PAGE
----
The wholesale undoing of what structured the interplay of nations is a frightening prospect
As these old organizing pillars are being demolished, the only conceptual and operational framework to truly shape foreign policy is counterterrorism in its various forms. But “terrorism” is a conveniently protean concept: unlike chemical weapons, it has no clear-cut definition, and can be reshaped and reframed to fit anyone’s needs. Terrorism, all told, serves only to legitimate another variety of typically unrestrained violence. In other words, it furthers the dismantling of any agreed-upon norms. It is ironic that Obama — still seen by his supporters as epitomizing the best of Western liberal values—would in fact have presided over their destruction as the organizing factor, for better or worse, of world affairs.
It is not just the US hurting itself. Allowing a crisis of this nature to fester on the doorstep of Europe has predictably played a decisive role in tearing the continent apart. Even Washington’s enemies should think twice before rejoicing. The kind of meltdown Syria has witnessed sets a precedent for equally nightmarish scenarios elsewhere—Russia and China’s decaying backyard in Central Asia springs to mind.
It is counterintuitive that such a diminutive country, with few natural resources, a small population, and military-assets and institutions worthy of a banana republic, would become the crux of our global order. This bizarre contrast is no excuse for having no semblance of a policy – aside from punting and prevaricating – five years in. Wishing for this anomaly to go away guarantees it will haunt us for many years to come.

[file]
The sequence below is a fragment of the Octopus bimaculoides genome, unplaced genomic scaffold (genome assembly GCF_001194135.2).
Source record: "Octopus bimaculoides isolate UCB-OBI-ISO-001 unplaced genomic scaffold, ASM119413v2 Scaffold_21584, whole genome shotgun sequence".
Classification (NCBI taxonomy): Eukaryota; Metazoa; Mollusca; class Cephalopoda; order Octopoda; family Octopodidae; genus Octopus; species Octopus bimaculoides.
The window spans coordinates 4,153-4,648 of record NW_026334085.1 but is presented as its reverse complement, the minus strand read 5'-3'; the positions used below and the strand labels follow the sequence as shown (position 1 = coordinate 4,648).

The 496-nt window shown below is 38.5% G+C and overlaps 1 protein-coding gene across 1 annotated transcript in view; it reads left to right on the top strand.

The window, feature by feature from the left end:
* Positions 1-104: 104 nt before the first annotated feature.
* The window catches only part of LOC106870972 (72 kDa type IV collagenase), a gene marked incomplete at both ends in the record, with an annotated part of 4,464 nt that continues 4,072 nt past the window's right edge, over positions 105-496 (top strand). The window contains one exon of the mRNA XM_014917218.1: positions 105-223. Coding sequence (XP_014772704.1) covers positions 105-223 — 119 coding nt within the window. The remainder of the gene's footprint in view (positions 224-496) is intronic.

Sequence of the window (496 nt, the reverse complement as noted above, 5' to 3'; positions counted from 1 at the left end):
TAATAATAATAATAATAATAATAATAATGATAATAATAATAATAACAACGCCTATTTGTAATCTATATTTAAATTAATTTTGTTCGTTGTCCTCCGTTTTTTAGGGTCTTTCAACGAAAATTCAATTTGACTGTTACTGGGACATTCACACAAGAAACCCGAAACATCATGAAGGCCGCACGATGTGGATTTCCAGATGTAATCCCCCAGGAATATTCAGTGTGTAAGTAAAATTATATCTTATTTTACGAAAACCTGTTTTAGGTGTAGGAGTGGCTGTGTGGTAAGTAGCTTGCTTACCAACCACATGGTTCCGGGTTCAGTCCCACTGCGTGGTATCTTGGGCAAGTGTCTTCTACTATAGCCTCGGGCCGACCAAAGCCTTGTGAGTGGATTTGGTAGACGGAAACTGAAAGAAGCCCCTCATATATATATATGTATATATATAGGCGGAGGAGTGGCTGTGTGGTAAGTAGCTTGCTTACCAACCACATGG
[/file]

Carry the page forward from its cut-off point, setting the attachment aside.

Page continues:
Syrians from all camps will have to be listened to, if we are to build any realism into our purported solutions. Any way forward that would avoid cyclical violence and instability will flow from the victims. Crimes will ultimately be avenged, forgotten or redeemed on their terms, not on the whims of officials sitting in Washington, Moscow or Tehran. Certainly, there is much we cannot do to advance the cause of peace, to prevent horrors on the ground, to distribute food and medicine to those who need them, and to host Syrians in our societies. We surely could (and should) do much more, but certain limitations are real. There is, however, not the smallest obstacle to improving our listening, empathy and understanding.
This is more important to Syrians than we tend to assume, and so much more useful than crowding them out with our empty words. And if we can’t muster the humanity to do it for them, perhaps we can do so to save ourselves from the self-destructive consequences of our own moral foundering.
28 September 2016
Peter Harling is the founder and director of Synaps